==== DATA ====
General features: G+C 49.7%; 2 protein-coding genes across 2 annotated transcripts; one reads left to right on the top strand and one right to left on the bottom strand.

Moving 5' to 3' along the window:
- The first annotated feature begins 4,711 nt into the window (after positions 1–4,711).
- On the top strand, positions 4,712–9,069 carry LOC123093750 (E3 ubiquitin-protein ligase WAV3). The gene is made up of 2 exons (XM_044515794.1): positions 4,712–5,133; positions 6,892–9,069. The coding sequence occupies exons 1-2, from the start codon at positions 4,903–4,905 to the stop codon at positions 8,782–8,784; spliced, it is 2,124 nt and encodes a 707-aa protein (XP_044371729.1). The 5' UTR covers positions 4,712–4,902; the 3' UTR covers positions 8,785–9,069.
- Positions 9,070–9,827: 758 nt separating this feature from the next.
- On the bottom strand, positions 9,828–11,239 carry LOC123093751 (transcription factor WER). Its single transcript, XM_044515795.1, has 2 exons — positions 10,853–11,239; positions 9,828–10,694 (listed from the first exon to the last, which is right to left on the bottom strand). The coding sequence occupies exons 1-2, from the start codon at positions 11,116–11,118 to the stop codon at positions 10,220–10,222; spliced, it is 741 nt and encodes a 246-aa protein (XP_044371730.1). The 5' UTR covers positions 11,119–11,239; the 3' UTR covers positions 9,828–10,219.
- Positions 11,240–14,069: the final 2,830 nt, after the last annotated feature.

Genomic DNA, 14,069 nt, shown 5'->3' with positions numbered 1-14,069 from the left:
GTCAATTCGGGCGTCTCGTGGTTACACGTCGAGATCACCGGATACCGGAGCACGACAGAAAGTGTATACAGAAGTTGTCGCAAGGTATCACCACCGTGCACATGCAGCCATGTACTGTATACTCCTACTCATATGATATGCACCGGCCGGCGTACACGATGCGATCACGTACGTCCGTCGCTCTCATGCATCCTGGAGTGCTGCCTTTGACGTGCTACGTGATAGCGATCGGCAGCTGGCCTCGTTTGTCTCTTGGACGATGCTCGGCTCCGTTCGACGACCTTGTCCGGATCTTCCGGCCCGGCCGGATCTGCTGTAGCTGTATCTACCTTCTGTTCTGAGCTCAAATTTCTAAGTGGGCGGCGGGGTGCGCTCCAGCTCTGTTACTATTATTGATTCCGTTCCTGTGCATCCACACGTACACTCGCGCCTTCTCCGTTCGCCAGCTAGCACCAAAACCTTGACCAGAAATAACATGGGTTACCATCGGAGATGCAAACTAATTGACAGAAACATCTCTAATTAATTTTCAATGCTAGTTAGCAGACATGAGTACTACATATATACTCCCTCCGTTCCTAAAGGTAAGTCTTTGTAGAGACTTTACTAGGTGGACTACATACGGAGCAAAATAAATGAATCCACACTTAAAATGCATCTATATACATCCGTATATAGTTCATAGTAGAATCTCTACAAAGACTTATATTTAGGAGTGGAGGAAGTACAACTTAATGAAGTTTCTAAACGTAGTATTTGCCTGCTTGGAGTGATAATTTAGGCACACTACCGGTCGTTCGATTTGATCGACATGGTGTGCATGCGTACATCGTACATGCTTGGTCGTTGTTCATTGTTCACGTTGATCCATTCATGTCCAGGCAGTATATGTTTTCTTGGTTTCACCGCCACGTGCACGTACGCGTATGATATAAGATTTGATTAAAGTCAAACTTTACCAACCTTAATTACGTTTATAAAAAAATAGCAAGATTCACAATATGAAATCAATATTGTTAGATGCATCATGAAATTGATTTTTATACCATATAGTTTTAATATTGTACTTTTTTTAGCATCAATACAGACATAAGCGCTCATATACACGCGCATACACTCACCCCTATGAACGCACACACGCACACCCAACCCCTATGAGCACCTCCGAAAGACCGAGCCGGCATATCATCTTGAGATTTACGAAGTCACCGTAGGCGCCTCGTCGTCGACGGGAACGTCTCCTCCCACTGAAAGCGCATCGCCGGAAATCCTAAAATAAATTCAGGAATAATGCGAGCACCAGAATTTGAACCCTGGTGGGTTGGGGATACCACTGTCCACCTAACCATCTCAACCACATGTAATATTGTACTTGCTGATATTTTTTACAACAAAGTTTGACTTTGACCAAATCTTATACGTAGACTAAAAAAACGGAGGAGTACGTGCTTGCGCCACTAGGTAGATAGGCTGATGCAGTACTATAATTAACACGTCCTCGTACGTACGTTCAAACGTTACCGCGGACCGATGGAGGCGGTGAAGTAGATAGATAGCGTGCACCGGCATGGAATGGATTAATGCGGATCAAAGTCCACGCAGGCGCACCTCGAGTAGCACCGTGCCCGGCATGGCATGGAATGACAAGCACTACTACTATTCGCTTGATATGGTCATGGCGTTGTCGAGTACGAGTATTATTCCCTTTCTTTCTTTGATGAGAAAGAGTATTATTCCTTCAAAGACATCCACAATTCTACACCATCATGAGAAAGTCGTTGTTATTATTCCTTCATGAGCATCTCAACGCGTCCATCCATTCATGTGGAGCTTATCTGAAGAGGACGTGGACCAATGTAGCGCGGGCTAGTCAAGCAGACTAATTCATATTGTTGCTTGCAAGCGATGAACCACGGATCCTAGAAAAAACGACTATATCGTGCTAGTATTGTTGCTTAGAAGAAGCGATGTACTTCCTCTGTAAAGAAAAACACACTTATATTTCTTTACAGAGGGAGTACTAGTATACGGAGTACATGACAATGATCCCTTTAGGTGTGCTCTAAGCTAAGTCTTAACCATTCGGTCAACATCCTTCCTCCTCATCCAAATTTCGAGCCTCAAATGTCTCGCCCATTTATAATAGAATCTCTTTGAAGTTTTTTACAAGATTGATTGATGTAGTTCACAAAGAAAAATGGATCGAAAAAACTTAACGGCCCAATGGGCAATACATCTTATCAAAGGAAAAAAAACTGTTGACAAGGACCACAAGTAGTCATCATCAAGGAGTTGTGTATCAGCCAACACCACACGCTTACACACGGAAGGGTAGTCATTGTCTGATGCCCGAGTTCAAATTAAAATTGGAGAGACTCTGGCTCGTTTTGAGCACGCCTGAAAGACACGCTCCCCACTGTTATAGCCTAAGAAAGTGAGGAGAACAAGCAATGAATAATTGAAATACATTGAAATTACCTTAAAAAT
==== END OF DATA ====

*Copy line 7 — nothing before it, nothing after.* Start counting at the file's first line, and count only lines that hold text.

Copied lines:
- Positions 11,240–14,069: the final 2,830 nt, after the last annotated feature.